We do get a respite nurse to help give us a break from our son’s disabilities but even this seemingly will be given no consideration in the new callous tax that will come into effect on April 1.

How can disabled people be expected to simply relinquish their much-loved safe environment, where many have spent years getting their homes the way they love, or face the fact of having to find the extra cash from their meagre disability living allowance?

Who will pay for the move? Who will finance the new furnishings and appliances and remove all the old unusable items from their homes?

How can it be seen that people with limited quality of life and who have lived in their current homes for many years should be thrown out?

With disability, space is a key factor for many with the extra room needed for medical equipment and for carers to stay when needed. But this seemingly holds no merit in the decision to purposely victimise those who already face trauma and fear most days.

Disability is something that is not asked for, nor deserved, and a quality of life is very little to ask for when even days out are few and far between or non-existent.

Those already housed and settled should be left alone to be able to make the most of their lives in the place they call home and not terrified by a seemingly callous and menacing Government and local authorities.

What future is there for the disabled?

Andrew Meads


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We are extremely pleased that following our campaign to save Corby’s police community support officer service, Corby Council has agreed to preserve the £50,000 annual funding for the service, which it had been consulting about cutting.

This has been achieved without any rise in council tax.

It has been possible to save the PCSO service firstly because of additional funding provided to Corby Council by the coalition Government; and secondly because of a change in the council’s treatment of revenue generated by garage rentals.

While we are delighted that we have been able to freeze council tax and save essential services this year, Corby Council must take drastic action in the coming months to get its financial house in order or it may be forced in next year’s budget to impose large-scale tax rises and deep service cuts.

Last year the council’s Conservative group proposed incorporating leisure services into a trust fund which would save the council £200,000 every year through decreased VAT and non-domestic rate contributions, without any change to the level and quality of services.

These proposals were rejected by the council’s ruling Labour Group on idealogical grounds.

This year we will again be proposing leisure services are incorporated into a trust to prevent the need for tax rises and service cuts next year and we hope that the council’s administration will accept our proposals this time around.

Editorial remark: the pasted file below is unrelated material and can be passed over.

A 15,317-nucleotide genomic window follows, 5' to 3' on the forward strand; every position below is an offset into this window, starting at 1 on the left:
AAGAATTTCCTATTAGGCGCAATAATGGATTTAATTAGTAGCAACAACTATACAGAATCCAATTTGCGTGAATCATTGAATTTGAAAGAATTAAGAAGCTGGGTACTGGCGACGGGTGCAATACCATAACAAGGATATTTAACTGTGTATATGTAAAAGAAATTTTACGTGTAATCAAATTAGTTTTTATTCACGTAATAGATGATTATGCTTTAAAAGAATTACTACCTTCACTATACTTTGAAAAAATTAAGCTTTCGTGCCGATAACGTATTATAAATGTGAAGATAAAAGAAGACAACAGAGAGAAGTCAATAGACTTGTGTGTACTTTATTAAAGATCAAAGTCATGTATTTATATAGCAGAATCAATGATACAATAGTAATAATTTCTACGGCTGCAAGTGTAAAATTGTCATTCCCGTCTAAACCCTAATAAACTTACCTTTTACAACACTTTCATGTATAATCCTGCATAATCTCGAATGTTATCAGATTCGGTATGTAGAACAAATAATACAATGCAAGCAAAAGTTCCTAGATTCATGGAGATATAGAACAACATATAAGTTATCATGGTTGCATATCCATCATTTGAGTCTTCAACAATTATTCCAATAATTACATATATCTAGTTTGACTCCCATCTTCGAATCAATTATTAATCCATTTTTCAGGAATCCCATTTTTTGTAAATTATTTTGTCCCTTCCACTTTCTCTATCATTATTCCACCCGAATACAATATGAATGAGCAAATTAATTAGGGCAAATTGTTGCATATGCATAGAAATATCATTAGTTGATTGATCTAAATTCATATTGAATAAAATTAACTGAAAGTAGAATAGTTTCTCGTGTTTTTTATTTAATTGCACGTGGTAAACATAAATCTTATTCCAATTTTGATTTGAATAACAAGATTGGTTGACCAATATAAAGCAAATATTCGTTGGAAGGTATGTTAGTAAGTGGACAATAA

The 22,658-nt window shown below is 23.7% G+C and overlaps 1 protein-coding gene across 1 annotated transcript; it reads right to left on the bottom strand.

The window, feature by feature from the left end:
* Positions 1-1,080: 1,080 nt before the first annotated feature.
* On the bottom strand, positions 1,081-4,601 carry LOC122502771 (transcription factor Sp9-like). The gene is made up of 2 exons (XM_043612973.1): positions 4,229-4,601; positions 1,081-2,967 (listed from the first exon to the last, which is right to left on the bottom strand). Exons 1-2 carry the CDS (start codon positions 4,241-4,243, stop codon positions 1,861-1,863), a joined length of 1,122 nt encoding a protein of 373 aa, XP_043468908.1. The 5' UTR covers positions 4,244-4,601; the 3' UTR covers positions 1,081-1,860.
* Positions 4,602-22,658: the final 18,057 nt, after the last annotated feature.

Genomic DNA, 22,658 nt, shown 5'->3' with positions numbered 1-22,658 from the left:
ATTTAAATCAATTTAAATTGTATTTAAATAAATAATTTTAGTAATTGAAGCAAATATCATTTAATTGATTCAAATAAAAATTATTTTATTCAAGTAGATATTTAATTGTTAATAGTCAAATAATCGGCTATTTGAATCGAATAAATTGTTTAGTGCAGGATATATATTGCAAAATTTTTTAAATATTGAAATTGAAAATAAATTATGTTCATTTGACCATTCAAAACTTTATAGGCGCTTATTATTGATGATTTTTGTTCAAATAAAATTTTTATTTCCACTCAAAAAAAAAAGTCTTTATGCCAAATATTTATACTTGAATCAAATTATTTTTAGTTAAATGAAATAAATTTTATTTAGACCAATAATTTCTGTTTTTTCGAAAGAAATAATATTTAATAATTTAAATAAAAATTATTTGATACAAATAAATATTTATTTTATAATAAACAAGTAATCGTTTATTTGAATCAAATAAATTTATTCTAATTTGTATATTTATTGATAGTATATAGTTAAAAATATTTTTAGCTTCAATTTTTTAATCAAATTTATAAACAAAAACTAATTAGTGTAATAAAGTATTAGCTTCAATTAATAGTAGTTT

Cllrs David Sims, Rob
McKellar, Stan Heggs
and Ray Lilley

Corby Conservative group

Corby Council

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The decline in songbirds is not caused by domestic cats.

Chickens have grit boxes in their houses to provide calcium which strengthens eggshells.

Inadequate natural calcium carbonate levels in soil have developed due to acid rain. This is a combination of air pollution and rain which penetrates the ground on which birds search for their food.

This results in frail wild bird eggshells and high mortality rates in the chicks. People can help them this spring by saving their eggshells crushing them to powder then scattering the powder on the garden.

Diane Bulley


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I refer to the article on January 18 on a proposal to develop a Resource Recovery Park at Gretton Brook Road, Corby.

It’s a shame the article seems to simply reflect a petition that is doing the rounds, the basis of which is unfortunately a poor and badly researched reflection of the facts of this proposal.

A Resource Recovery Park isn’t another name for a waste plant!

The waste parts of the overall concept already have planning permission, what we are now looking to do is to attract businesses and jobs to the land adjacent to those permitted facilities which will benefit from the heat, energy and services that can be offered.

The use of dramatic expressions and references to ‘stench’ and ‘flies’ further demonstrates complete lack of understanding of the proposal. There is no proposal for any facility that will produce smells or attract flies. I would encourage people to read what the application is for, not what someone tells you it is.

There is an exhibition at Gretton Village Hall this coming Friday and Saturday at which we will be able to answer any questions raised and explain what is, and isn’t, proposed. Surely any proposal offering the prospect of 3,000 jobs is worth a detailed assessment.

Jon Garvey

Director, JS2 Consulting Ltd